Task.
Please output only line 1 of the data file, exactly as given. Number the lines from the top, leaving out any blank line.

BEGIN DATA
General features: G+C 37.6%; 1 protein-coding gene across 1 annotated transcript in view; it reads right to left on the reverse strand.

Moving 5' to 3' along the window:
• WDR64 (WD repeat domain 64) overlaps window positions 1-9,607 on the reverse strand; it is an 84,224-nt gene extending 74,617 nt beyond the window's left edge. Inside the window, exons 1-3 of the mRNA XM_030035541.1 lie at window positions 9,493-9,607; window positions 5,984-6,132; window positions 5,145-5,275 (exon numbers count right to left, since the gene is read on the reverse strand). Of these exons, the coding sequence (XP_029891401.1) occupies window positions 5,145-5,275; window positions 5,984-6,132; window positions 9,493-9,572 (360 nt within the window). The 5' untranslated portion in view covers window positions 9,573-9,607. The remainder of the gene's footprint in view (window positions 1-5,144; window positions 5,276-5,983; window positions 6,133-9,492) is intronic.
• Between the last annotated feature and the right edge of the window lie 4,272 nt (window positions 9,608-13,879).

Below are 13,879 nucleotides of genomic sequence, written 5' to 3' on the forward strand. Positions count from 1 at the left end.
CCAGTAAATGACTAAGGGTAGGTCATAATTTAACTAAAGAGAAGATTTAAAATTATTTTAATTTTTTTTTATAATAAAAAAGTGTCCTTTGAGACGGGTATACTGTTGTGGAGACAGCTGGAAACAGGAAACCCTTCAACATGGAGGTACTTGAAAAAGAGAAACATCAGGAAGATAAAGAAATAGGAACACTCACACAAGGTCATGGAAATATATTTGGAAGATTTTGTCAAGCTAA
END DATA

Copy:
General features: G+C 37.6%; 1 protein-coding gene across 1 annotated transcript in view; it reads right to left on the reverse strand.